Aside from the graphics, the details...oh goodness, the details. ND crafted everything from the ground up. Tons of little touches add realism to the world, and the same goes for your companions: their comments, their facial expressions, and their body language is the best I've seen in any videogame. (Minor spoiler) A great example of Naughty Dog paying attention to details is during a certain cutscene in the game. Ellie gives one of your other companions a toy as a gift. When I replayed the game, I wanted to see if she actually picked up the toy earlier in the game (it's from a very specific scene). Lo and behold, as I was walking away I saw Ellie coyly walk over to the toy and look at me over her shoulder. After I had walked to the other side of the room, she quickly stooped down, grabbed it, and rushed to my side, acting like nothing had happened. Those sort of details aren't going to be spotted by 90% of those who play the game, and yet Naughty Dog still made it a point to stay consistent.
I only ran into one glitch and that was when I was trying to melee an enemy and the enemy went invisible, so I was struggling against nothing (I died and the glitch didn't repeat itself). I also did have a sparse few upsets with the camera control, but this was typically if I was backed up against a wall or moving through a door at a weird angle. Other than that, I never ran into any other noticeable glitches or drops in framerate.
I spent the least amount of time on multiplayer, but I wanted to try it out so that I could let you folks know how it is. It's good, but the single-player is going to be your main reason for buying The Last of Us. Essentially, you build a "clan" and recruit people to your team. As you play through multiplayer missions, you'll acquire food, supplies, and new people who join your faction. Think of it as a persistent score-tracking. You can lose the long-term metagame by not gathering enough parts or by losing too many battles.
If you are worried that everything boils down to killing opponents, don't fret. You can find your place in a team by healing, giving items, scrounging for parts, acting as a spotter, and stuff like that. At the end of every match, your parts are totaled up and it helps contribute to your Faction. If you don't scrounge up enough food and medical supplies, the people "back home at camp" (you don't actually get to see them in combat) can get sick, starve, and die. However, if you keep people alive and continue adding to your faction, it will unlock special abilities and more powerful weapons. In other words, playing smart is what will help you in the long run. This long-term game is quite interesting. It's unlike anything I've played before, and I definitely like it.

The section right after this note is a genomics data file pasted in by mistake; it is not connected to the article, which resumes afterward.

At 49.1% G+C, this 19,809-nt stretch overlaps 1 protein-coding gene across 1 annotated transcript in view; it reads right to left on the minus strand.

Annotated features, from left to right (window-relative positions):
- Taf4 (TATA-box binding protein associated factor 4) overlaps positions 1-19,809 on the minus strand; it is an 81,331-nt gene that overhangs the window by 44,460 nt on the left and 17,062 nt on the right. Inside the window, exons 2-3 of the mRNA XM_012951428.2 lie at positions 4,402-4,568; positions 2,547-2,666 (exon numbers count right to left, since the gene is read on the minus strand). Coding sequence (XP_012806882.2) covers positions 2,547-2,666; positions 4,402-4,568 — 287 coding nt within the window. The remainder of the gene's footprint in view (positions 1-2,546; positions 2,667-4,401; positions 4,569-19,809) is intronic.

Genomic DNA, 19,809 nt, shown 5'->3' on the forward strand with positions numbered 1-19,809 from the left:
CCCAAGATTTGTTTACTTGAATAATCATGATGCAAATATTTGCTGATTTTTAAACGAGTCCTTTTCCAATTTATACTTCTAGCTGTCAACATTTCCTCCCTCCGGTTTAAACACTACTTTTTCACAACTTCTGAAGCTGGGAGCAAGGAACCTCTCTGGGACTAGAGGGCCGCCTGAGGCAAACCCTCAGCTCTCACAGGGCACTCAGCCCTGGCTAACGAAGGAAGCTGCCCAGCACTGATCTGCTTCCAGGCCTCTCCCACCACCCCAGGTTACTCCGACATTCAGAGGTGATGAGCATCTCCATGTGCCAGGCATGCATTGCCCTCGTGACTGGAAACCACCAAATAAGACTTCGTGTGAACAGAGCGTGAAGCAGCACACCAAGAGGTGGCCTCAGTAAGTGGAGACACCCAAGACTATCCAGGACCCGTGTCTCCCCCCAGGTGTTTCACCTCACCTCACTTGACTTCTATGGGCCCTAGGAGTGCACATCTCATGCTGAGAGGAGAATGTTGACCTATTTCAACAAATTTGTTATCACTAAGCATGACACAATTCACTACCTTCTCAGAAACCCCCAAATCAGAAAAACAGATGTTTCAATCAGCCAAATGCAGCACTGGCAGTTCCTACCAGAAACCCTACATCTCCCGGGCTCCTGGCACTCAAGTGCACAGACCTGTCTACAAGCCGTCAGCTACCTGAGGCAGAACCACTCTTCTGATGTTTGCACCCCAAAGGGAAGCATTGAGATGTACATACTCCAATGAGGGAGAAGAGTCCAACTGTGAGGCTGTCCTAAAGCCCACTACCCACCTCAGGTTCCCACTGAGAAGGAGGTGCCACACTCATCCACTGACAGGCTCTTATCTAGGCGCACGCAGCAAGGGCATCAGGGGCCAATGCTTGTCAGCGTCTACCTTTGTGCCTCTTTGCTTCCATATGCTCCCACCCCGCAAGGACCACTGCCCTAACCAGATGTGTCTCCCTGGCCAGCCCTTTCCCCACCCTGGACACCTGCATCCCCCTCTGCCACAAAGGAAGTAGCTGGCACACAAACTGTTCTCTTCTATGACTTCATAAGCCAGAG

Almost every nuance of the single player combat finds its way into the multiplayer. You still have to craft items (which occurs in real time, just like the single-player). Your ammo is limited. You can use your "listen" ability to spot nearby enemies, but it has a cooldown, so you can't spam it. Firing a gun and making loud noises makes you appear as a blip on the minimap, so stealth has very real advantages. The gameplay feels like a fast-paced Metal Gear Online: sneaking is heavily encouraged, sticking with a group of 2 or more is best, going on solo rampages is a death sentence, and engaging in prolonged firefights will probably get you killed sooner or later. I imagine that Naughty Dog will expand the multiplayer with paid DLC down the road, but for now, the multiplayer is a fun diversion.
This game is great. It really is. If you enjoy the Uncharted games and you want to dive into a tense, difficult game, The Last of Us fits the bill. It's a good shooter. It has a great story. It has great graphics, but seeing it all come together is a sight to behold.
While it could be argued The Last of Us has minor flaws, my justification for the 10/10 score is that Last of Us is unmatched in so many aspects. There are only a few games that set the bar each generation, and The Last of Us is one of them. The graphics, the challenging AI, the gameplay, and the no-filler story justify the 10/10 score, in my opinion.
If you have any questions, feel free to PM me or leave them in the comment section below (no spoilers, please).